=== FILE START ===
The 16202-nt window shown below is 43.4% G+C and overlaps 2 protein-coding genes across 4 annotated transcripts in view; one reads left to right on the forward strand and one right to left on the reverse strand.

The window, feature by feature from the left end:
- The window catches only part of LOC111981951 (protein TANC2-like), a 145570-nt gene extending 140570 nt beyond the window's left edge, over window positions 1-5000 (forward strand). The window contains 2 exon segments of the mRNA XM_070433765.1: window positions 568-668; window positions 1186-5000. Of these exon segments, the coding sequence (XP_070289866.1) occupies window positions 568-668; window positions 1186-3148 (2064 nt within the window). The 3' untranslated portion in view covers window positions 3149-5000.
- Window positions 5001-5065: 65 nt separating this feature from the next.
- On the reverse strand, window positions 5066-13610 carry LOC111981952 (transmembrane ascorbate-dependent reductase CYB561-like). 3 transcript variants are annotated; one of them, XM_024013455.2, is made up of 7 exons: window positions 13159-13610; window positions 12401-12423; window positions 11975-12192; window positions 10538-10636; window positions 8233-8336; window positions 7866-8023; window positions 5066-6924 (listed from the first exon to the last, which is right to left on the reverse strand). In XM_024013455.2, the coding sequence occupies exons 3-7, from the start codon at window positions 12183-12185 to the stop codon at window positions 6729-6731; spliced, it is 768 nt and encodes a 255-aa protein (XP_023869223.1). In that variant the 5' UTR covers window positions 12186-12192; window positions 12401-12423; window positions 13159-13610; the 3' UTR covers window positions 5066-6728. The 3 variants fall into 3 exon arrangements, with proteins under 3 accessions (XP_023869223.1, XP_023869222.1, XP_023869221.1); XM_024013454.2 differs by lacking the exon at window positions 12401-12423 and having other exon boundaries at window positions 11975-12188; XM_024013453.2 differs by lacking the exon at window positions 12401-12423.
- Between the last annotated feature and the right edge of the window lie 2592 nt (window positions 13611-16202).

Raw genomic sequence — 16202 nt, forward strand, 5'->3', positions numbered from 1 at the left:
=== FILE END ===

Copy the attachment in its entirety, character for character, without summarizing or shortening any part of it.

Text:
The 16202-nt window shown below is 43.4% G+C and overlaps 2 protein-coding genes across 4 annotated transcripts in view; one reads left to right on the forward strand and one right to left on the reverse strand.

The window, feature by feature from the left end:
- The window catches only part of LOC111981951 (protein TANC2-like), a 145570-nt gene extending 140570 nt beyond the window's left edge, over window positions 1-5000 (forward strand). The window contains 2 exon segments of the mRNA XM_070433765.1: window positions 568-668; window positions 1186-5000. Of these exon segments, the coding sequence (XP_070289866.1) occupies window positions 568-668; window positions 1186-3148 (2064 nt within the window). The 3' untranslated portion in view covers window positions 3149-5000.
- Window positions 5001-5065: 65 nt separating this feature from the next.
- On the reverse strand, window positions 5066-13610 carry LOC111981952 (transmembrane ascorbate-dependent reductase CYB561-like). 3 transcript variants are annotated; one of them, XM_024013455.2, is made up of 7 exons: window positions 13159-13610; window positions 12401-12423; window positions 11975-12192; window positions 10538-10636; window positions 8233-8336; window positions 7866-8023; window positions 5066-6924 (listed from the first exon to the last, which is right to left on the reverse strand). In XM_024013455.2, the coding sequence occupies exons 3-7, from the start codon at window positions 12183-12185 to the stop codon at window positions 6729-6731; spliced, it is 768 nt and encodes a 255-aa protein (XP_023869223.1). In that variant the 5' UTR covers window positions 12186-12192; window positions 12401-12423; window positions 13159-13610; the 3' UTR covers window positions 5066-6728. The 3 variants fall into 3 exon arrangements, with proteins under 3 accessions (XP_023869223.1, XP_023869222.1, XP_023869221.1); XM_024013454.2 differs by lacking the exon at window positions 12401-12423 and having other exon boundaries at window positions 11975-12188; XM_024013453.2 differs by lacking the exon at window positions 12401-12423.
- Between the last annotated feature and the right edge of the window lie 2592 nt (window positions 13611-16202).

Raw genomic sequence — 16202 nt, forward strand, 5'->3', positions numbered from 1 at the left: